ISO Transport Service on top of TCP (ITOT)
RFC 2126

Document Type RFC - Proposed Standard (March 1997; Errata)
Updates RFC 1006
Was draft-pouffary-itot (individual)
Last updated 2013-03-02
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Network Working Group                                     Y. Pouffary
Request for Comments: 2126              Digital Equipment Corporation
Category: Standards Track                                    A. Young
                                                     ISODE Consortium
                                                           March 1997

               ISO Transport Service on top of TCP (ITOT)

Status of the Memo

   This document specifies an Internet standards track protocol for the
   Internet community, and requests discussion and suggestions for
   improvements.  Please refer to the current edition of the "Internet
   Official Protocol Standards" (STD 1) for the standardization state
   and status of this protocol.  Distribution of this memo is unlimited.

Abstract

   This document is a revision to STD35, RFC1006 written by Marshall T.
   Rose and Dwight E. Cass. Since the release of RFC1006 in May 1987,
   much experience has been gained in using ISO transport services on
   top of TCP. This document refines the protocol and will eventually
   supersede RFC1006.

   This document describes the mechanism to allow ISO Transport Services
   to run over TCP over IPv4 or IPv6. It also defines a number of new
   features, which are not provided in RFC1006.

   The goal of this version is to minimise the number of changes to
   RFC1006 and ISO 8073 transport protocol definitions, while maximising
   performance, extending its applicability and protecting the installed
   base of RFC1006 users.

Table of Contents

   1. Introduction, Motivation.....................................2
   2. The Model....................................................3
   2.1 ISO Transport Model.........................................3
   2.2 ISO Transport over TCP (ITOT) Model.........................4
   2.3 Overview of Protocol and Service............................5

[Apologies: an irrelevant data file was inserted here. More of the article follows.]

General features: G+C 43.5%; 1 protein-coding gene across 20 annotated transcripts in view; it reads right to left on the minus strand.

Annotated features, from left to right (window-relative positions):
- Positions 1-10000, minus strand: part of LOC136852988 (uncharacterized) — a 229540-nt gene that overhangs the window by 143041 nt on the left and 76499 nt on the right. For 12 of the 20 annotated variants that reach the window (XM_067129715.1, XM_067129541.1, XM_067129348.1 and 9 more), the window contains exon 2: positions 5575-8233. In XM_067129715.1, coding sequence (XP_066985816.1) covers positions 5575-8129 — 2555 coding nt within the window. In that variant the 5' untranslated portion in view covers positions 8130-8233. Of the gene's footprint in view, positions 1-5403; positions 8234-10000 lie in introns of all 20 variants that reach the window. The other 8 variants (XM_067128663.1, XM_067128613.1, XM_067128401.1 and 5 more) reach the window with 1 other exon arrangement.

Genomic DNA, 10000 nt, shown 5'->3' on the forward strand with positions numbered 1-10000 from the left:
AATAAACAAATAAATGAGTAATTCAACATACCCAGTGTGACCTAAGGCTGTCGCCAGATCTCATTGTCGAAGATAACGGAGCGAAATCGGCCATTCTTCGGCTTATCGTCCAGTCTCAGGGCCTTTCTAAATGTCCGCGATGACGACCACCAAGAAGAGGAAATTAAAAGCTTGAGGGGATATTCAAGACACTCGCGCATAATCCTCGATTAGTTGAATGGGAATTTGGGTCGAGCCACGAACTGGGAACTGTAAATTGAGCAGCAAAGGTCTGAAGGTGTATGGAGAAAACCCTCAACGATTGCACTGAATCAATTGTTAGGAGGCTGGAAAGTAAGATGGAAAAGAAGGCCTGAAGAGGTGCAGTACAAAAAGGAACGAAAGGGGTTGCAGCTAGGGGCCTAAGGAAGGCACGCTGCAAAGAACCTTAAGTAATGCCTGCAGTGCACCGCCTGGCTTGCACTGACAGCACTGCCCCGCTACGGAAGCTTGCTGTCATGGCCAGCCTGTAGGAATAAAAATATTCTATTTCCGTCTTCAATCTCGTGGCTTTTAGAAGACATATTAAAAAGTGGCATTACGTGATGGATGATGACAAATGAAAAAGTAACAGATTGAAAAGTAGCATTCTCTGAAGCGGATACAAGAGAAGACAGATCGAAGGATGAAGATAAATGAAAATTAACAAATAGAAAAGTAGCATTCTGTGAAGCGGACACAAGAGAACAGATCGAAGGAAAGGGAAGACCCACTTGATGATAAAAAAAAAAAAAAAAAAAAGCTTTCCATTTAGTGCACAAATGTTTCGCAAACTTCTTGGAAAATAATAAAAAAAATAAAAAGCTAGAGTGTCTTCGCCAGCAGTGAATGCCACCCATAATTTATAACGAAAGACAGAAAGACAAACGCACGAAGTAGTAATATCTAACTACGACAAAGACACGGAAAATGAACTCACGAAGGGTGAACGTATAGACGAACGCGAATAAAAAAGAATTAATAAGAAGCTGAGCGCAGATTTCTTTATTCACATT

3 Service Definition............................................5
   3.1 Transport Service Definition................................5
   3.1.1 Transport Service Definition Primitives...................6
   3.2 Network Service Definition..................................7
   3.2.1 ISO 8348 CONS primitives..................................7
   3.2.2 TCP Service primitives....................................8
   3.2.3 Mapping TCP as a Network Service Provider.................8

Pouffary & Young            Standards Track                     [Page 1]
RFC 2126              ISO Transport on top of TCP             March 1997

   3.2.3.1 Network Connection Establishment........................8
   3.2.3.2 Network Data Transfer...................................9
   3.2.3.3 Network Connection Release.............................10
   4. Transport Protocol Specification............................10
   4.1 Class 0 over TCP...........................................10
   4.1.1 Connection Establishment.................................11
   4.1.2 Data Transfer............................................11
   4.1.3 Connection Release.......................................11
   4.2 Class 2 over TCP...........................................12
   4.2.1 Connection Establishment.................................12
   4.2.2 Data Transfer............................................13
   4.2.3 Connection Release.......................................15
   4.3 TPKT Packet Format.........................................15
   5. Address representations.....................................16
   5.1 String representation of ITOT access point addresses.......17
   5.2 OSI Network Address encoding...............................17
   6. Notes to Implementors.......................................17
   6.1 TCP Connection Establishment...............................17
   6.2 TCP Data transfer..........................................17
   6.3 Class negotiation..........................................18
   6.4 Default maximum TPDU size..................................18
   6.5 Class 0 TPDU bit encoding..................................18
   6.6 Class 2 Options............................................19
   6.7 Class 2 Expedited Data Acknowledgement.....................21
   6.8 Class 2 Normal Data and Expedited Data handling............21
   6.9 Class 2 Forward Connection procedure.......................22
   6.10 TPKT......................................................22
   7. Rationale - Interoperability with RFC1006...................22
   8. Security Considerations.....................................23
   Acknowledgements...............................................23
   References.....................................................23
   Authors' Addresses.............................................25

1. Introduction, Motivation

   There are two basic approaches which can be taken when "porting" ISO
   applications to TCP/IP ([RFC793],[RFC791]) and IPv6 [IPV6]
   environments. One approach is to port each individual application
   separately, developing local protocols on top of TCP. A second
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